Everyone has seen the media reports on the $1.7 trillion of cost cuts being projected by health care leaders over the next decade, but does anyone really believe it? According to this group, the premises embraced that will lead to these cuts are based upon improving care for chronic diseases, reducing unnecessary care, and streamlining administrative costs. Included in this wish/promise list are cutbacks, commitments to permit fewer Caesarean sections, better back pain management, less use of antibiotics and a reduction in diagnostic imaging tests.
The groups involved have made commitments to try to reduce medical errors, begin the use of common insurance forms, to initiate a reduction in patient re-admissions, to improve the efficiency of drug development, and to promote the expansion of in-home care. (The majority of the preceding information comes from an article by Janet Adamy entitled “Health Groups Detail Plans to Reduce Costs,” in the June 2nd Wall Street Journal. )
If you are reading this, and you are a health care professional, it may be reminiscent of listening to your three hundred fifty pound, five foot tall neighbor describing how he is going to get back into his size 34 Levi’s. It also reminds me of a conversation that I had about 22 years ago when a hospital vice president said to me, “We are going to begin putting computers into the hospital, and they will reduce costs, lower the need for staff, and contribute to much higher efficiencies.” What part of this equation didn’t happen? Even at the little hospital from which I just retired, we went from two, to three, to four… to about a dozen experts in every aspect of computer technology, and IT has been a dominant part of the capital budget for over a dozen years. So, what’s wrong with this scenario? As the equipment became more sophisticated, more well trained experts were needed. The higher the cost of the equipment, the greater the overhead required for maintenance, and the larger the demand became for everyone in the facility to be computerized.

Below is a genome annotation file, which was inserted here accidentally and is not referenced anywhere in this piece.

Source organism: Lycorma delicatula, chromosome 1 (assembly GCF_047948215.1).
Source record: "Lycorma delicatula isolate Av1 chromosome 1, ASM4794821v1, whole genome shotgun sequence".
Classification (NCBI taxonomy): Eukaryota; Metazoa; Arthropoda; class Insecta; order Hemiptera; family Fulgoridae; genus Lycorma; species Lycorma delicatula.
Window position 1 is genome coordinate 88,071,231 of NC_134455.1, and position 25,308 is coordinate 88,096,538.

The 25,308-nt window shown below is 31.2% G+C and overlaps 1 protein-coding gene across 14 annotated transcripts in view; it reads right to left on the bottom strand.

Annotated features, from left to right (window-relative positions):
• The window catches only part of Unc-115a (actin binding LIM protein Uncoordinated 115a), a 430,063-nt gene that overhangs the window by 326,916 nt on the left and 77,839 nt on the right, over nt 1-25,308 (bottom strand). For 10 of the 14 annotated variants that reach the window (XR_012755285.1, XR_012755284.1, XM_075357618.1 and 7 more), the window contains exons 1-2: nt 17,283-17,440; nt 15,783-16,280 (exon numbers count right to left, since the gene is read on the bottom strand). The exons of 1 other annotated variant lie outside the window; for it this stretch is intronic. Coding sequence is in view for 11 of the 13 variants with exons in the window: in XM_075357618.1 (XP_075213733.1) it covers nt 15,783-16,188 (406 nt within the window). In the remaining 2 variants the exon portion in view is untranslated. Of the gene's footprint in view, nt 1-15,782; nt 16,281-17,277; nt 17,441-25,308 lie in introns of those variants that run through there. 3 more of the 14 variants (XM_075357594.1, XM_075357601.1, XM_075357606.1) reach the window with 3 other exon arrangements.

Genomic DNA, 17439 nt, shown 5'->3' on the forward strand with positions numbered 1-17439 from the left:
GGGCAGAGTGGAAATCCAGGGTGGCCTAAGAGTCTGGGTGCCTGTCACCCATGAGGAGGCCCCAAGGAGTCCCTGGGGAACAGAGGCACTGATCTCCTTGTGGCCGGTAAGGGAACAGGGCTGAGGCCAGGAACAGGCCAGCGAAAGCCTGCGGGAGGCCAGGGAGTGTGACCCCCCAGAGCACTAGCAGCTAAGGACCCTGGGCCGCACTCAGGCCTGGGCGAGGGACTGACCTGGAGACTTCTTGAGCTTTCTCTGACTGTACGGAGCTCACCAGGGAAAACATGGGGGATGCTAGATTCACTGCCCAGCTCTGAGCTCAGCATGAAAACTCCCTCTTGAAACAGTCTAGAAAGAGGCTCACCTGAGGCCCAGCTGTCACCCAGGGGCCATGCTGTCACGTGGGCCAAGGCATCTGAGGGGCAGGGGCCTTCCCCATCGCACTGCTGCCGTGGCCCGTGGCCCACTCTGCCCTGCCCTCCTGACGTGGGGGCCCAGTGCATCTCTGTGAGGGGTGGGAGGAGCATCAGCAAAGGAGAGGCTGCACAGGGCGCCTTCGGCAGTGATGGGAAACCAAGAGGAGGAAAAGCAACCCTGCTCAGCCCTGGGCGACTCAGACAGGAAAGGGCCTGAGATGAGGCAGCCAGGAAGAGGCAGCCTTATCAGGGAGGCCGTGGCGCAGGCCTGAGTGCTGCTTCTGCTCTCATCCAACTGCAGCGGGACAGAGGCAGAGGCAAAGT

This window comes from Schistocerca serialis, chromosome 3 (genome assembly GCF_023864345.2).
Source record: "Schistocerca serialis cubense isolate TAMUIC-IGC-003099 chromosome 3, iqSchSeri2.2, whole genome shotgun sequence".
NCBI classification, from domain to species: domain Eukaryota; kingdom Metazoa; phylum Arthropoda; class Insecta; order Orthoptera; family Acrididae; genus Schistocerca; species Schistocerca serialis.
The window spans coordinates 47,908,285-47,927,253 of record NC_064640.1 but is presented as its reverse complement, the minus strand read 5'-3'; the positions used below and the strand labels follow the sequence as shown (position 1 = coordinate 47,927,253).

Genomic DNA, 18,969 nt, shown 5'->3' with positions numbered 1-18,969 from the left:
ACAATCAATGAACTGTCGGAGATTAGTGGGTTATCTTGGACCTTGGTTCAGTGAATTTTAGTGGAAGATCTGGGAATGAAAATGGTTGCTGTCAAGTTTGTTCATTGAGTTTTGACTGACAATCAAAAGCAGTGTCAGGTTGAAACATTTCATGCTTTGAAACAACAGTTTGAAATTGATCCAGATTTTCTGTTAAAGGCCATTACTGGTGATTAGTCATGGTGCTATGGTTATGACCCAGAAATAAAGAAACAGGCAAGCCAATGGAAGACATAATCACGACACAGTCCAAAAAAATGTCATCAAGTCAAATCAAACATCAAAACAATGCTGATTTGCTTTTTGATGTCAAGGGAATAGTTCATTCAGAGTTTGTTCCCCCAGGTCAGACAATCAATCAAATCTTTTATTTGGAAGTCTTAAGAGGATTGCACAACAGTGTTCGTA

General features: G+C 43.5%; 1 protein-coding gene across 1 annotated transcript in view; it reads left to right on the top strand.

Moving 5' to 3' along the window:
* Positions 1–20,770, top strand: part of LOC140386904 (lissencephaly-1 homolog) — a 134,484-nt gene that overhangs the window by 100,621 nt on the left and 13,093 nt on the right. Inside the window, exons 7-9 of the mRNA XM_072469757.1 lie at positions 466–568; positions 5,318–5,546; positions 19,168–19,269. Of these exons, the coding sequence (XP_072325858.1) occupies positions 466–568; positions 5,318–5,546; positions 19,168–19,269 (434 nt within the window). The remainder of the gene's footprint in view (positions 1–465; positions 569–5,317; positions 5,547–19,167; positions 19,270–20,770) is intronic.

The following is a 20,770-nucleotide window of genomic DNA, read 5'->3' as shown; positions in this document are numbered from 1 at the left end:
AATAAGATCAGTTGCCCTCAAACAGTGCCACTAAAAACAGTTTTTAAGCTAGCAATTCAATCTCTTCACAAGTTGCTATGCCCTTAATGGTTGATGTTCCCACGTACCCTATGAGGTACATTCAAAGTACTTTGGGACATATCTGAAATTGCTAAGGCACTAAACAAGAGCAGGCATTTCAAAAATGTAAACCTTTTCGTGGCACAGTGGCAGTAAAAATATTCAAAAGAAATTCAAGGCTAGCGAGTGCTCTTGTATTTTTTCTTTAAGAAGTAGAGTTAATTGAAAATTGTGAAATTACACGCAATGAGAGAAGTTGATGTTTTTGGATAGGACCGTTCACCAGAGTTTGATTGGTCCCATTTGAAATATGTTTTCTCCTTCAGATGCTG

It is not my intention to be a complete cynic, but isn’t it true that tens of thousands of people who have become used to a certain standard of living will be controlling these cuts? If we could have improved chronic disease care, why wouldn’t we have done that already? It’s all about the reimbursement system. We are still reimbursing for sickness rather than wellness. How do we line up the incentives so that statements like “we will permit fewer Caesarean sections or we will initiate better back pain management” will not ring hollow as words directed toward placating the new President? Nowhere in the equation is there any reference to initiating tort reform. As long as doctors, hospitals, and other clinicians have to practice defensive medicine, we will not be able to reduce tests. We will not be able to reduce unnecessary costs.
Yes, of course a reduction in medical errors would be great. So would common insurance forms, and fewer re-admissions. I’m sure we will see our peers work diligently toward those ends, but, unless or until incentives are aligned, the system will continue to roll along pretty much as is. I’m not sure why the President hasn’t called me yet. Maybe it’s because he knows how I feel about tort reform. Maybe it’s because he knows that I’ll say that the list articulated in the opening paragraph is filled with smoke, or maybe it’s because, like all government-touted initiatives, it’s not supposed to actually come completely into play until two and possibly six years after he leaves office. That philosophy certainly didn’t work for our former Presidents, and, unless someone gets really serious about changing the way healthcare is delivered in the United States, these pledges will be just what they appear to be, “Tinker Bell dust!”